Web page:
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How We Function Together

How We Function Together

The Fellowship of Christian Assemblies holds the view that the New Testament Scriptures illustrate basic principles of church life and practice, including the autonomy of the local congregation.

While scholarship widely recognizes that the New Testament presents no authoritative organization above the local church during the apostolic era, we maintain further that autonomous church life as portrayed in the New Testament is beneficial for all ages of the church.

Local-church autonomy is not an end in itself. Our first concern is the sovereign freedom of the Lord Jesus Christ to act in his churches through the Word and the Spirit. We hold that this freedom of God is enhanced in the context of the freedom of the congregation from external religious authority.

We also hold that local-church autonomy reinforces the concept of the unity of the Body of Christ. Each congregation is an expression of that body, functioning under the headship of Christ.

New Testament concern for organization and orderly functioning focused upon the local church. Believers gathered for worship, fellowship, care and service in the local assembly. Here elected or appointed special ministries were carried out and discipline was practiced. Christian workers were ordained and sent by the local church. Churches were nourished in the truth that they lived and served under the sovereignty of Jesus Christ. (See Eph. 1:20–22; 4:15–16; Col. 1:15–18).

Ministers of the gospel were directly related to their home churches, as seen in the accountability of Peter to the church at Jerusalem, and Paul and Barnabas to Antioch. (See Acts 11:1–18; 13:1–3; 14:26–28).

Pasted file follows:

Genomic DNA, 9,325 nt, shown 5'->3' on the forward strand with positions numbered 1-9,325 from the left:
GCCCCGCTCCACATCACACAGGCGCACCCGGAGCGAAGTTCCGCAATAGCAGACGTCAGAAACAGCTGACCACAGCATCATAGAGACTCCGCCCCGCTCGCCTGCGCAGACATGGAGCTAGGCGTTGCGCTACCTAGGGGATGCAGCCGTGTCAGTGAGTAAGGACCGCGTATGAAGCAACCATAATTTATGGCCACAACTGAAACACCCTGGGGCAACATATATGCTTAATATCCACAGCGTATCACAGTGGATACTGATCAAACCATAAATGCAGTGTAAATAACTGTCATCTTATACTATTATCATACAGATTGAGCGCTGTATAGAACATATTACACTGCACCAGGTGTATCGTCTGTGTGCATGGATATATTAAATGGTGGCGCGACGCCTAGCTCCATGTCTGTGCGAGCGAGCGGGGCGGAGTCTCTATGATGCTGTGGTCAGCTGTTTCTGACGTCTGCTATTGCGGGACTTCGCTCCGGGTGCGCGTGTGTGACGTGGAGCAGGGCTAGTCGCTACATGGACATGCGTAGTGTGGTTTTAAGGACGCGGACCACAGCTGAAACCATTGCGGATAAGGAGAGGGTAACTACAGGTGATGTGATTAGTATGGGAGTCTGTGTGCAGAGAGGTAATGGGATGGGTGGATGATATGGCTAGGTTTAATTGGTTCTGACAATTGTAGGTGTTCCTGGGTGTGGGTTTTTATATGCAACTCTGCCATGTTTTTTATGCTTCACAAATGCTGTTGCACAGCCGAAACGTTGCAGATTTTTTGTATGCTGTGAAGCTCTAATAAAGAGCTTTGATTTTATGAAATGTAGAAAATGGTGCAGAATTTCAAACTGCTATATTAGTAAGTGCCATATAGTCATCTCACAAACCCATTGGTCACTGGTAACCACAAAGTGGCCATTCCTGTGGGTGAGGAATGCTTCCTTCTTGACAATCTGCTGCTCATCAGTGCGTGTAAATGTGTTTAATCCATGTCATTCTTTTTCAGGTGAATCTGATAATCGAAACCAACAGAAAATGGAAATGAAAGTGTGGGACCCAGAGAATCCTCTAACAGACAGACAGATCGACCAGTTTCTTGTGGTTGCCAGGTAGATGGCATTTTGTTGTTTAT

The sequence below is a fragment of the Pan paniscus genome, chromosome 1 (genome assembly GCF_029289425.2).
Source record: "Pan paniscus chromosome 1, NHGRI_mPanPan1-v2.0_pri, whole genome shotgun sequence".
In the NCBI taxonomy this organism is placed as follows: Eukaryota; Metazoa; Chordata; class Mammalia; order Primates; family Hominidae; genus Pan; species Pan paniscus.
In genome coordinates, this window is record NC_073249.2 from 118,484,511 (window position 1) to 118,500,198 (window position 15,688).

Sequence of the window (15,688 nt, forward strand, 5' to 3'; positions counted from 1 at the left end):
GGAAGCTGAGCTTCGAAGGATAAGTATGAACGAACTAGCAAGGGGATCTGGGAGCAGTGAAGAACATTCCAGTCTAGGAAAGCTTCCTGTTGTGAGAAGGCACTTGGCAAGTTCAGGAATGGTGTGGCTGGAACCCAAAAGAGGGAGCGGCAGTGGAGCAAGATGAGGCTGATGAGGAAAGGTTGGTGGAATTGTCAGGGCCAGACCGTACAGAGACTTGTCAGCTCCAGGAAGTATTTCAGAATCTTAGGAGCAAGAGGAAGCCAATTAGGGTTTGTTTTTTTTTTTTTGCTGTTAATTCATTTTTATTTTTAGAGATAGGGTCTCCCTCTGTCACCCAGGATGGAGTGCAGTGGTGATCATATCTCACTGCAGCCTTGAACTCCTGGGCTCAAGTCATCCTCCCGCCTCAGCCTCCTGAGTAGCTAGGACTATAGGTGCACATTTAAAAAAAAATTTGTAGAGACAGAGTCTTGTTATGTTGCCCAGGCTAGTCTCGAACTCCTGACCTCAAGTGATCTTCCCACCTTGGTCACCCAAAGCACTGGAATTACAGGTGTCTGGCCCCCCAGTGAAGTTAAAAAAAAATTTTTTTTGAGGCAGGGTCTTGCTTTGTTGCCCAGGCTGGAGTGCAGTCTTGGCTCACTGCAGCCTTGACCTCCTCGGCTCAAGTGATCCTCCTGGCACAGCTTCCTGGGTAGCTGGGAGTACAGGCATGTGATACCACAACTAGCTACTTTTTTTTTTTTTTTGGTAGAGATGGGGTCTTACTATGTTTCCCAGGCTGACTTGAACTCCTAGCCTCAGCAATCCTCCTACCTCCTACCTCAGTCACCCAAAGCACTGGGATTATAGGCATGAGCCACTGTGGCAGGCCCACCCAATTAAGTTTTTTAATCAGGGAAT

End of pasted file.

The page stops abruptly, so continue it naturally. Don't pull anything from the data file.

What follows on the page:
We view the conference of Acts 15 as an event that primarily concerned two local churches, although its results were of instruction and blessing to other assemblies in a voluntary, non-binding manner.In each church duly appointed or elected leaders—elders and deacons and deaconesses—were servants and overseers with responsibility for the spiritual and temporal care of the congregation. (See Phil. 1:1; 1 Tim. 3:1–13; 1 Peter 5:1–4; Acts 6:1–6; 20:17–35).

The New Testament, although portraying no organic union of churches, does reveal a spiritual fellowship and voluntary cooperation among the assemblies. This is illustrated especially by the cooperative effort of the Gentile churches in sending relief to the impoverished churches of Judea (see 2 Cor. 8–9; Rom. 15:25–27). This intentional, united project is sufficient to point to the fact that churches of the New Testament era were not isolated and hyper-independent. The freedom of the Lord Jesus Christ to act within the congregation through the Word and the Spirit was also a freedom to act in loving, practical concern for other congregations, thus demonstrating the unity of the body of Christ.

We realize that this whole concept places upon local-church leadership a great responsibility to develop congregational responsiveness to the authority of the Scriptures and the leading of the Spirit. Autonomy should not lead to carnal local-church authority.

We also recognize that congregational autonomy, although aiming at church health, does not in itself guarantee such well-being. We do believe it provides a normal, scriptural seed-bed for developing assemblies responsive to the lordship of Christ as he calls us to the life and work of the Great Commission.

We make no exclusive claims concerning our concepts of local-church and inter-church life, recognizing that similar views have been held by many others within the longstanding “free church” tradition. We also recognize the freedom of God to act in his will and grace in the context of various forms of church polity.

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We are a family of ministers and ministries connecting to advance God’s Kingdom by the power of the Holy Spirit through the local church.